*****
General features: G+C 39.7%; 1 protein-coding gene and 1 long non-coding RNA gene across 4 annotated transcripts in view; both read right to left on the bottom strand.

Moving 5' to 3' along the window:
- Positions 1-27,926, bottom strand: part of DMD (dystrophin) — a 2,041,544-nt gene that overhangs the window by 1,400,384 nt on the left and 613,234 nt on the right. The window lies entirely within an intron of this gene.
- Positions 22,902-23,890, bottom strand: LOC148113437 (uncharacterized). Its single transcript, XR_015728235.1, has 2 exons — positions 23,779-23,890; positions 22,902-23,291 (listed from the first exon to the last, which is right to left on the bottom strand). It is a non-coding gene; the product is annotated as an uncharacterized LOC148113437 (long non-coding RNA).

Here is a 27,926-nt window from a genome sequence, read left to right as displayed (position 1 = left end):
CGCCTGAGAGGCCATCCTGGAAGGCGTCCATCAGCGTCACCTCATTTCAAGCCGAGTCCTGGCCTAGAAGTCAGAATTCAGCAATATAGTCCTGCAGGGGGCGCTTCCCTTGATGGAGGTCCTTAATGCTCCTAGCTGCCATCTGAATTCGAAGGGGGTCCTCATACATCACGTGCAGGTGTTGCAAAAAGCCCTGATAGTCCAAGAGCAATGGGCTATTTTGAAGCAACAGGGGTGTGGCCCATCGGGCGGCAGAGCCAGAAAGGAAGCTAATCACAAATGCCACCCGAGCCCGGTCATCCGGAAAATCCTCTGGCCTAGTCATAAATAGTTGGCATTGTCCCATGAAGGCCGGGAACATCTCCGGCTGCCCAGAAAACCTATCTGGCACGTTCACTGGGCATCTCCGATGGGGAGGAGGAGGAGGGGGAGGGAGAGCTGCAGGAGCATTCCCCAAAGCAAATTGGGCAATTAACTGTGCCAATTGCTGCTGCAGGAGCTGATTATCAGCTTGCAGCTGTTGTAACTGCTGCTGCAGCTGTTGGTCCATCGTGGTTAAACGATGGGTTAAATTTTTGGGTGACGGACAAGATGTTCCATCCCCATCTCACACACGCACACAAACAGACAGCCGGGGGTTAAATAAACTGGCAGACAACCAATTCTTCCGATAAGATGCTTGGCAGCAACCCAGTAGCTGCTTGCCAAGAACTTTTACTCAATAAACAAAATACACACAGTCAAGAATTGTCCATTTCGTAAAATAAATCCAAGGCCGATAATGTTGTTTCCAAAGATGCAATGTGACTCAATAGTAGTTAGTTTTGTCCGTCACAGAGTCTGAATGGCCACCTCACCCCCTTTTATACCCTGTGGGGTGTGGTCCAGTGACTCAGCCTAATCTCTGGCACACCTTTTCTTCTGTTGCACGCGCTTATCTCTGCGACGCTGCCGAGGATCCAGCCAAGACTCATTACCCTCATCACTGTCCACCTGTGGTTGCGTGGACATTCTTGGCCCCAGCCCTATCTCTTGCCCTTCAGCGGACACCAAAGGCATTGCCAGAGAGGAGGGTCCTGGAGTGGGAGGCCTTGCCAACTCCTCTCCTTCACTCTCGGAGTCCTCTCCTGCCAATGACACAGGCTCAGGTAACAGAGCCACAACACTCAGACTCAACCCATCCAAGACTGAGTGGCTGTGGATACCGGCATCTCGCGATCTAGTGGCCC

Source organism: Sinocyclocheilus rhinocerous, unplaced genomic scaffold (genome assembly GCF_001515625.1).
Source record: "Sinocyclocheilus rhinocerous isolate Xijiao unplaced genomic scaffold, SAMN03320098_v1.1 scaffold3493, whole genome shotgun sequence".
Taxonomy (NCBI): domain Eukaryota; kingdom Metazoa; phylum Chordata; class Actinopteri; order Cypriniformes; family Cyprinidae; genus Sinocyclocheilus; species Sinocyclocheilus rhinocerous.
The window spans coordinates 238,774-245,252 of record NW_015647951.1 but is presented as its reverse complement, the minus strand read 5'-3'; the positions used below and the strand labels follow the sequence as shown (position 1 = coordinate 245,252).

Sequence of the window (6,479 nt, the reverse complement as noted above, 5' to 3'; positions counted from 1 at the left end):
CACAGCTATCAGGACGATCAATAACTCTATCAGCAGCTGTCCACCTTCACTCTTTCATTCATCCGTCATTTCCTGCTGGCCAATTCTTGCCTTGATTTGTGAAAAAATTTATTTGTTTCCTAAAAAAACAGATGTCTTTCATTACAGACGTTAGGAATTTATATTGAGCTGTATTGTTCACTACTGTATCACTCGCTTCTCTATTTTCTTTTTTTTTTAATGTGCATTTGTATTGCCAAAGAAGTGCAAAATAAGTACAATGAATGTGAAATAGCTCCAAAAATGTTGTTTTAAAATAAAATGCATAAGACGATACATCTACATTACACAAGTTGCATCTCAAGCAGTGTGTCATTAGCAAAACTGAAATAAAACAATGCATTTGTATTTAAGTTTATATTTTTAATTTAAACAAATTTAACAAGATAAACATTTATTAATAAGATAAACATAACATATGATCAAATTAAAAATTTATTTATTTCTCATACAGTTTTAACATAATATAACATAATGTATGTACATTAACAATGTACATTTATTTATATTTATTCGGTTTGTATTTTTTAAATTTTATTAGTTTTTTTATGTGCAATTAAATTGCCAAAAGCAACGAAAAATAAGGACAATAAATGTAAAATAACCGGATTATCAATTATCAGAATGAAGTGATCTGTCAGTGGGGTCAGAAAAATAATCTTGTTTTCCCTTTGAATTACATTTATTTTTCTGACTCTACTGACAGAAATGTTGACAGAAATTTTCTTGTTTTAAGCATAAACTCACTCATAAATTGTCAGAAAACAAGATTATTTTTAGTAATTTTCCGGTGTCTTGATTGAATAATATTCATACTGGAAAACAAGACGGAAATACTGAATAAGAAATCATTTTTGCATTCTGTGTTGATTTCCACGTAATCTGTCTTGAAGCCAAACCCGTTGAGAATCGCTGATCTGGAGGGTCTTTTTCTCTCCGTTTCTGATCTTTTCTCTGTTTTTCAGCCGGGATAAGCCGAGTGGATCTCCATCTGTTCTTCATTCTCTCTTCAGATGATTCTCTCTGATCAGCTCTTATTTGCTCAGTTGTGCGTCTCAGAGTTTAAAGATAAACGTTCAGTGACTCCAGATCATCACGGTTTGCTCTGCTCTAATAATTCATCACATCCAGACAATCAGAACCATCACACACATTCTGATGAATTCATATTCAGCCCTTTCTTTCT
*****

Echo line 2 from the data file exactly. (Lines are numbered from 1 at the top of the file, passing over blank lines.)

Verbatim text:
Moving 5' to 3' along the window: